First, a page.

Office of the Attorney General
State of Texas

April 11, 1988

Honorable Bill Turner
Brazos County Courthouse
300 E. 26th Street, Suite 310
Bryan, Texas 77803

Opinion No. JM-890

Re: Whether a contract for microfilming of records of county clerks office is subject to competitive bidding (RQ-1280)

Dear Mr. Turner:

You ask:

[W]hether the use of a private company to microfilm records for the County Clerk's Office of Brazos County must comply with the competitive bidding requirements of Local Government Code, Sec. 262.021 et seq., County Purchasing Act, or whether said item is a personal or professional service under Sec. 262.024(4), supra, and thus need not be competitively purchased.

You describe such services as follows:

The County Clerk has contracted with a company in Dallas to microfilm legal instruments filed in the county clerk's office. The company furnishes the county clerk with a camera, film, and provides maintenance for the camera. Every day the county clerk microfilms the instruments filed in his office. At the end of each day he splices the film and sends it to the company in Dallas where it is developed. The company makes an archival print of the film which it keeps and returns the original microfilm back to the county clerk's office. The company also makes indices of the clerk's records, binds the indices and sends it to the county clerk's office. The annual cost for this service is slightly more than $100,000.

Section 262.023(a) of the Local Government Code provides that, for county contract purchases requiring expenditures over $5,000, the commissioners court "must comply with the competitive bidding or competitive proposal procedures prescribed by this subchapter."

Section 262.024 of the Local Government Code provides in pertinent part:

(a) A contract for the purchase of any of the following items is exempt from the requirement established by section 262.023 if the commissioners court by order grants the exemption:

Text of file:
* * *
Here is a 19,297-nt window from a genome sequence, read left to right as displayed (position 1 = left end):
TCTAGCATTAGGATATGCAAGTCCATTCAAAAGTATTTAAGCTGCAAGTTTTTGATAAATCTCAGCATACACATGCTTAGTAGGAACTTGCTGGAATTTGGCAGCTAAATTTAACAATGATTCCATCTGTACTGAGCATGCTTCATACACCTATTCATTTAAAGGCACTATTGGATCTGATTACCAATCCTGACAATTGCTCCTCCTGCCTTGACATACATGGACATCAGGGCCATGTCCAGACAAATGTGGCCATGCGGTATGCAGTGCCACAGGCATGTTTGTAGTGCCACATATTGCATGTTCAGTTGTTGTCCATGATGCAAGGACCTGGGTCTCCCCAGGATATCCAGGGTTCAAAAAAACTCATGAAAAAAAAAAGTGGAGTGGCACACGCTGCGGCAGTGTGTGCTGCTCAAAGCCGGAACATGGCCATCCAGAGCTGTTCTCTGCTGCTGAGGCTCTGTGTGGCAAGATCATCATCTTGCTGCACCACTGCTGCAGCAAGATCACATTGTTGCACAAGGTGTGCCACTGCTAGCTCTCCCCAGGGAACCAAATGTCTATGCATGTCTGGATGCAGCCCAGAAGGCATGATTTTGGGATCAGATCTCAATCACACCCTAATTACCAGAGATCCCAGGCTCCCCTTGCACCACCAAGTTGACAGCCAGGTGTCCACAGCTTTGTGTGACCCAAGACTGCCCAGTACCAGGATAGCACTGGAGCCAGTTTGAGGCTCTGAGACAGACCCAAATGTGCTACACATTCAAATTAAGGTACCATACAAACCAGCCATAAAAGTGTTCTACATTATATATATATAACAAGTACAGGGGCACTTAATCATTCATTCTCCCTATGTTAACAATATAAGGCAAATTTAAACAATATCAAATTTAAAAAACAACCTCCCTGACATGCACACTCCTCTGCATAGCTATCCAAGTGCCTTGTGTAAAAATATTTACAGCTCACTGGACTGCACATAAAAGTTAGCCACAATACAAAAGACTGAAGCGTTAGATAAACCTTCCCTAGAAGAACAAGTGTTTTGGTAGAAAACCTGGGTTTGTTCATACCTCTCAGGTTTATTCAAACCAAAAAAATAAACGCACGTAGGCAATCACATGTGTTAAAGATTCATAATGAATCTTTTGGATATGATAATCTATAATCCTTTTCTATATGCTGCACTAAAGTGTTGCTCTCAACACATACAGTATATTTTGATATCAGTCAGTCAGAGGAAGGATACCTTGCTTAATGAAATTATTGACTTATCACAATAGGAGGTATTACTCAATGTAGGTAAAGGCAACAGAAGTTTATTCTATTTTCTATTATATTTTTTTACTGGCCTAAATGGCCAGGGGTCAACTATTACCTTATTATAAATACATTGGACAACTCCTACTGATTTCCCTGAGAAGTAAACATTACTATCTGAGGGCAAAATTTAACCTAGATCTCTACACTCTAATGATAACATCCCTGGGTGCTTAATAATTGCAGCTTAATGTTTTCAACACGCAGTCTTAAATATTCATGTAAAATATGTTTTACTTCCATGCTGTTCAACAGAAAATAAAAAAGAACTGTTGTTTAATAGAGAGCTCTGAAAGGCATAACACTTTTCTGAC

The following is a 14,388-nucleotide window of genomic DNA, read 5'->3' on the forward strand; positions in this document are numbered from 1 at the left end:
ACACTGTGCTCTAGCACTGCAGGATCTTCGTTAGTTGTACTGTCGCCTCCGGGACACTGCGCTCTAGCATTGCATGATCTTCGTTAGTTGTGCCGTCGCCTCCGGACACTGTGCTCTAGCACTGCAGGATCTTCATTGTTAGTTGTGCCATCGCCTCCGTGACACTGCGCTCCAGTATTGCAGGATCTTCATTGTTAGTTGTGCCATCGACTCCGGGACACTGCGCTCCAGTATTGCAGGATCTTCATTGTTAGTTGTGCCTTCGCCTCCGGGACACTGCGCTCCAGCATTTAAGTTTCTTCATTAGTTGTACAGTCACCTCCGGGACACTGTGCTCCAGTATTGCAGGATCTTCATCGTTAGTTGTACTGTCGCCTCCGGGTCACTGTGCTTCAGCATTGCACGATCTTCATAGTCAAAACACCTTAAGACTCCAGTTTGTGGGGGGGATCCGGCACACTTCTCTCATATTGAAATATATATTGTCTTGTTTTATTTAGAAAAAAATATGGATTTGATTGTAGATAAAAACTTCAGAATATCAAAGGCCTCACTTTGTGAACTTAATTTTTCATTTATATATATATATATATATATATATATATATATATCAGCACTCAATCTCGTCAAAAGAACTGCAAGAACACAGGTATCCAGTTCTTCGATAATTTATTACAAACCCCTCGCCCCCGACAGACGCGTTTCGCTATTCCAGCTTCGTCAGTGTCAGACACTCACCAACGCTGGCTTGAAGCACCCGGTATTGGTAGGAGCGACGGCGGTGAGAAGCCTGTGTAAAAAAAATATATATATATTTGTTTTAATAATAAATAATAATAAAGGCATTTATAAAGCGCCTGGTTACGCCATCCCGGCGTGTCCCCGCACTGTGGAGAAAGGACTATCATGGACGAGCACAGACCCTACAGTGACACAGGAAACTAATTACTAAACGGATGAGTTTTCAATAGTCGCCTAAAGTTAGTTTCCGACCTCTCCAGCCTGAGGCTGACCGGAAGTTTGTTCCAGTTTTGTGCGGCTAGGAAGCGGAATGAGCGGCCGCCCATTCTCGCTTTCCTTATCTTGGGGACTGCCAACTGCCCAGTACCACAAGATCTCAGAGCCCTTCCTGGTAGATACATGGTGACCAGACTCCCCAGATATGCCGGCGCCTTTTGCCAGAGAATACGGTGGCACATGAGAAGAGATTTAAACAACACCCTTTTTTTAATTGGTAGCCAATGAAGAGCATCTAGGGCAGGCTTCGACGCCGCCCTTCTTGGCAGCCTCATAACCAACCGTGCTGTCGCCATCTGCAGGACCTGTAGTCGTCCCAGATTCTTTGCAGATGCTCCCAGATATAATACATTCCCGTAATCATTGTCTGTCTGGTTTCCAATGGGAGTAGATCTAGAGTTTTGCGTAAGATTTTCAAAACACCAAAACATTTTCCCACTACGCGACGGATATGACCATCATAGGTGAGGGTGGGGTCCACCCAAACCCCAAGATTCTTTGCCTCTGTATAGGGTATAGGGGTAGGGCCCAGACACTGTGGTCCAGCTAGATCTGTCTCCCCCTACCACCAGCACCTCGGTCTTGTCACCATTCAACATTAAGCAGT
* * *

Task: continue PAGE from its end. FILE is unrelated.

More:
. . . . . . . . . . . . . . . . . . . . . . . . . . . . . . . . . . . . . . . .

(4) a personal or professional service.

The "personal or professional service" exception currently codified as section 262.024(a)(4) remains substantially unchanged from that in the section's predecessor provisions, article 2368a.5, section 4(a)(4), V.T.C.S. (Acts 1985, 69th Leg., ch. 641, s 1, at 2377) and article 2368a, section 2, V.T.C.S. (Acts 1931, 42nd Leg., ch. 163, at 270-71).

Prior to the codification of the "personal or professional service" exception in 1931, the competitive bidding statute provided the sole statutory exception to its operation for "work done under the direct supervision of the county commissioners and paid for by the day." V.T.C.S. art. 2368 (Acts 1923, 38th Leg., ch. 127, at 262, repealed by Acts 1931, 42nd Leg., at 269); and V.T.C.S. art. 2368a (Acts 1917, 35th Leg., ch. 141, s 1, at 349, repealed in part by Acts 1987, 70th Leg., ch. 149, s 49(1), at 2545). Hunter et al v. Whiteaker & Washington et al, 230 S.W. 1096 (Tex.Civ.App.--San Antonio 1921, writ ref'd) considered the latter statute as applied to engineering services:

There is but one question of law in this case, and that is whether a commissioners' court has the legal power and authority to enter into a contract with engineers for their technical and professional services in connection with the construction and maintenance of public highways and roads in their county, without advertising for competitive bids for such services.

. . . . . . . . . . . . . . . . . . . . . . . . . . . . . . . . . . . . . . . .

To hold that the act would require that the services of a man belonging to a profession such as that of the law, of medicine, of teaching, civil engineering, or architecture should be obtained by a county only through competitive bidding would give a ridiculous meaning to the act, and require an absurdity.

. . . . . . . . . . . . . . . . . . . . . . . . . . . . . . . . . . . . . . . .

Such a construction would require the selection of attorneys, physicians, school teachers, and civil engineers by competitive bids, the only test being the lowest bid for the services of such men. Such a test would probably be the best that could be conceived for obtaining the services of the least competent man, and would be most disastrous to the material interest of a county.

Civil engineering is a profession, requiring years of education and service to obtain perfection in it, and calling, in its application, for a high order of intelligence and extraordinary skill and learning, and it was never contemplated by the Legislature that the money of the citizens of a county, raised for road purposes, should be expended upon the advice of a civil engineer who had obtained his employment by underbidding his competitors, and without regard to his ability to fill the position.